Cottesmore School


The School

The School

Cottesmore School was founded by Geoffrey Davidson-Brown on September 3rd 1894. He named the school after the Cottesmore Hunt in Rutland, where he grew up, eventually falling in love with the hunt's elegant and courageous Lady Master.

The school opened with just two pupils: Oliver and Standage and by the end of term it had nine and an assistant master. Within a year the house at 50 The Drive, Hove, Sussex was bursting at the seams. A site for a purpose-built boarding school was quickly chosen, an architect briefed and by 20th June 1896 the foundation stone had been laid. In May 1897 it was ready for occupation and over the following decade various sports grounds,  a chapel and even a swimming pool were added.

Davidson-Brown, who was affectionately nicknamed 'The Baron', by both staff and pupils, had a natural gift for teaching, a zest for life and a love of France. His school, which was in competition with literally hundreds of similar establishments on the Sussex coast, thrived in those halcyon years of the early 1900s when a life of service within the British Empire was constantly evoked as a proper aim and reward for the young boys.

Davidson-Brown served on the front line during the First World War when a Mr Baker ran the school for him, but during the 1920s Davidson-Brown relied more and more on Harry Strong-Foster, his deputy, who formally took over as headmaster on Davidson-Brown's death in 1929. Strong-Forster  was a dedicated correspondent, a precise classicist and an enthusiastic cricketer.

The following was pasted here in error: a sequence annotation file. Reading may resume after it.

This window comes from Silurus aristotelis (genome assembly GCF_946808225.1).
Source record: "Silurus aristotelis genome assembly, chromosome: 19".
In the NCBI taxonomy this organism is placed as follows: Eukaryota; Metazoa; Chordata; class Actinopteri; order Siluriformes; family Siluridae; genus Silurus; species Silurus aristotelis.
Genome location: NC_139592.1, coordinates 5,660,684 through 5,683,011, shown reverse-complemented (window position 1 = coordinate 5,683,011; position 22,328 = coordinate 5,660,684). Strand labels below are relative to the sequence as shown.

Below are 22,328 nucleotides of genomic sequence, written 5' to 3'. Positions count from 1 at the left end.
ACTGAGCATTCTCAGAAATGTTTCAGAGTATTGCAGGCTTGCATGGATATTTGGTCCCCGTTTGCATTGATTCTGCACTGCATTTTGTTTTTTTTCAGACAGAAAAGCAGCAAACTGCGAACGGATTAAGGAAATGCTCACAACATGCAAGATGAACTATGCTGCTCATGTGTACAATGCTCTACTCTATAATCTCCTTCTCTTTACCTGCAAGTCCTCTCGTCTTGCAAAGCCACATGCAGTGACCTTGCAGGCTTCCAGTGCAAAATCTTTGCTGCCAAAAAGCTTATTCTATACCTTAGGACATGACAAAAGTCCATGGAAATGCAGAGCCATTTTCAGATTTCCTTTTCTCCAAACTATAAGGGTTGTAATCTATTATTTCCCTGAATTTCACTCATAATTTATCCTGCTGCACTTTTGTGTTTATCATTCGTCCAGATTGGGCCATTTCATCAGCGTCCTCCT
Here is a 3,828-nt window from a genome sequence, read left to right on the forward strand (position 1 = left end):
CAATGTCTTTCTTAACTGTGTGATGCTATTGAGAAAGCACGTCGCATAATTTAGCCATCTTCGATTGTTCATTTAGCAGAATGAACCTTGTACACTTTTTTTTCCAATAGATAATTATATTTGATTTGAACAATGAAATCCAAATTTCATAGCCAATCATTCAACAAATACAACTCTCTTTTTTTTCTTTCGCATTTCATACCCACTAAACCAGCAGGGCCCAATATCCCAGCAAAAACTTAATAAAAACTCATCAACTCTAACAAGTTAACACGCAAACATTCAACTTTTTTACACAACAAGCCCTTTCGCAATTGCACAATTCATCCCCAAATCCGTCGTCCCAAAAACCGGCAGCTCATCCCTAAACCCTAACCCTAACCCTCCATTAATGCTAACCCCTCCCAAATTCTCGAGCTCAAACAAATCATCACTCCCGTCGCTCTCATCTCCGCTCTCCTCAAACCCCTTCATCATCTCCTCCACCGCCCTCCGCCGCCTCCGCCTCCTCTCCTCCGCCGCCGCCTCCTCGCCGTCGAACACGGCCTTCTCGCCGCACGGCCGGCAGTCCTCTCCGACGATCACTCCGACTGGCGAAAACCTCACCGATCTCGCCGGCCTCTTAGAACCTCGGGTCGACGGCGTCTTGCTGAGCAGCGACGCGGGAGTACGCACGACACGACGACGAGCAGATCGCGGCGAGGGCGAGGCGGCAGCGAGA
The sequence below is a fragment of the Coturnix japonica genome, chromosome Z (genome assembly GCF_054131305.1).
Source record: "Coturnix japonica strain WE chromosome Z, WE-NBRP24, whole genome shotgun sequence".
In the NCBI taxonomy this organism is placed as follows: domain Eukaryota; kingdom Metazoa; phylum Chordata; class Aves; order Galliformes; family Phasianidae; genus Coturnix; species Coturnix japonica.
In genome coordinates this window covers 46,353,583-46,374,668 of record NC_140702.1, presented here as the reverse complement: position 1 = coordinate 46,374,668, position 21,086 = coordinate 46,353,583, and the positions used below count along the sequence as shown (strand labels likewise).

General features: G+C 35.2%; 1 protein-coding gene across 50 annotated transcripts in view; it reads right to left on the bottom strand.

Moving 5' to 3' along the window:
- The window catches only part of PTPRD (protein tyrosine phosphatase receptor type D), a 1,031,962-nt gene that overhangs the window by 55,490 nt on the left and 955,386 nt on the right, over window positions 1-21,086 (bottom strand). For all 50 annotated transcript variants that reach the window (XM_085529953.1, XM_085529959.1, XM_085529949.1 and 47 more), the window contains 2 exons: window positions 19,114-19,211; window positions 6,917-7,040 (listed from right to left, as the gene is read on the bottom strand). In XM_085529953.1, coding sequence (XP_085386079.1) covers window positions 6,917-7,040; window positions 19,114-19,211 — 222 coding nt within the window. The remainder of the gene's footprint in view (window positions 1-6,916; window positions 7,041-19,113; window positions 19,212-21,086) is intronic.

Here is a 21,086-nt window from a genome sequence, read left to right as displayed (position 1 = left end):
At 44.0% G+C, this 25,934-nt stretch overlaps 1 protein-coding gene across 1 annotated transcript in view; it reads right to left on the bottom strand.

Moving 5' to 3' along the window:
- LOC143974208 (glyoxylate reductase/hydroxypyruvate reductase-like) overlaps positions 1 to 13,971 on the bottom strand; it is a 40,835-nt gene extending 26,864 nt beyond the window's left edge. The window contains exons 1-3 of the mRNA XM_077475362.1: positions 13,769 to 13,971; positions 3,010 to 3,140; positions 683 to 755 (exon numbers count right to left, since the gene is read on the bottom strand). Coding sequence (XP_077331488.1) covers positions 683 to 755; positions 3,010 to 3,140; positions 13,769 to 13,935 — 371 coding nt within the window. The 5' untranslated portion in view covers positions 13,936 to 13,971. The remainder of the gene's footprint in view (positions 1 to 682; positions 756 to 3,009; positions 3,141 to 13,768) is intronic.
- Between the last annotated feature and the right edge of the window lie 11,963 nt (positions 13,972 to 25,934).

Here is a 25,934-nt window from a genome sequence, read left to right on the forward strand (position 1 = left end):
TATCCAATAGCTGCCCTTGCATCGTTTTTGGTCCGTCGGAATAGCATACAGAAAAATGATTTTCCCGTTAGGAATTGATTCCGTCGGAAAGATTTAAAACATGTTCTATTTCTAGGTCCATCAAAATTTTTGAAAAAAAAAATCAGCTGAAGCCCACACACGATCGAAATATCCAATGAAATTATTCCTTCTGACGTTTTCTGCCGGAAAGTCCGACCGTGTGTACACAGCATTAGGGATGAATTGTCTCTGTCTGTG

In 1936, Strong-Forster entered into a partnership with Michael Rogerson, a dynamic young school master.

In the following years the school has been extended and modernised to include the building of a 20m heated indoor swimming pool, the Headmaster’s house in the grounds, a new classroom block and most recently, the stunning Sopwith Centre. 

Named after Old Cottesmorian Sir Tommy Sopwith, the World War I aircraft engineer, this magnificent new centre houses an impressive range of equipment and includes studios for Art and Design, Design Technology, Information Technology and a Junior Science Laboratory.

The school was then run by Mark Rogerson, Michael's son, for 30 years; the current Headmaster is Tom Rogerson, Michael's grandson.

 "Long may this handsome, sturdy yet whimsical building continue to harbour such a whirlwind of youthful energy, passions, dreams and play."  - Barnaby Rogerson, Old Cottesmorian 1968 - 1973, Director of Eland Books.